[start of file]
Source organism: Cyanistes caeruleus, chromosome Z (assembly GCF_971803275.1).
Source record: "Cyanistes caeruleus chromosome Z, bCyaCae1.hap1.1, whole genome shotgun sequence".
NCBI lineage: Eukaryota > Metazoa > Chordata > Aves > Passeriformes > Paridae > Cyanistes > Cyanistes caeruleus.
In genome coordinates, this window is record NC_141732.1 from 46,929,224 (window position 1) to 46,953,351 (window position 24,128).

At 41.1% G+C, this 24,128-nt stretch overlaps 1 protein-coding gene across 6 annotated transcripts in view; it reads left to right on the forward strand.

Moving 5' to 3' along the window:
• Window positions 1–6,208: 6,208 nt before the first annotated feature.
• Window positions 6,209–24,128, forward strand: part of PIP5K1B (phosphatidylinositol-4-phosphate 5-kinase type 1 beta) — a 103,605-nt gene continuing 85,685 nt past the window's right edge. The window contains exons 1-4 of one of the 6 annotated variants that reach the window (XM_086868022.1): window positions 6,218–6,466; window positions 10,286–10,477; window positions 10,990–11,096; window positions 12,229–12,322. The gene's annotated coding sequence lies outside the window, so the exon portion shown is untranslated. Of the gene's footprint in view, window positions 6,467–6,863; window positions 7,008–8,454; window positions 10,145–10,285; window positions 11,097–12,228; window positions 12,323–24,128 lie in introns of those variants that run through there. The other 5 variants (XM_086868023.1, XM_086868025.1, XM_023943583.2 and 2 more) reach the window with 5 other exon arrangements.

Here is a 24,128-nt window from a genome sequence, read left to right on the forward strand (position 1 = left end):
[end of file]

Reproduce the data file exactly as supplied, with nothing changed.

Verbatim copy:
Source organism: Cyanistes caeruleus, chromosome Z (assembly GCF_971803275.1).
Source record: "Cyanistes caeruleus chromosome Z, bCyaCae1.hap1.1, whole genome shotgun sequence".
NCBI lineage: Eukaryota > Metazoa > Chordata > Aves > Passeriformes > Paridae > Cyanistes > Cyanistes caeruleus.
In genome coordinates, this window is record NC_141732.1 from 46,929,224 (window position 1) to 46,953,351 (window position 24,128).

At 41.1% G+C, this 24,128-nt stretch overlaps 1 protein-coding gene across 6 annotated transcripts in view; it reads left to right on the forward strand.

Moving 5' to 3' along the window:
• Window positions 1–6,208: 6,208 nt before the first annotated feature.
• Window positions 6,209–24,128, forward strand: part of PIP5K1B (phosphatidylinositol-4-phosphate 5-kinase type 1 beta) — a 103,605-nt gene continuing 85,685 nt past the window's right edge. The window contains exons 1-4 of one of the 6 annotated variants that reach the window (XM_086868022.1): window positions 6,218–6,466; window positions 10,286–10,477; window positions 10,990–11,096; window positions 12,229–12,322. The gene's annotated coding sequence lies outside the window, so the exon portion shown is untranslated. Of the gene's footprint in view, window positions 6,467–6,863; window positions 7,008–8,454; window positions 10,145–10,285; window positions 11,097–12,228; window positions 12,323–24,128 lie in introns of those variants that run through there. The other 5 variants (XM_086868023.1, XM_086868025.1, XM_023943583.2 and 2 more) reach the window with 5 other exon arrangements.

Here is a 24,128-nt window from a genome sequence, read left to right on the forward strand (position 1 = left end):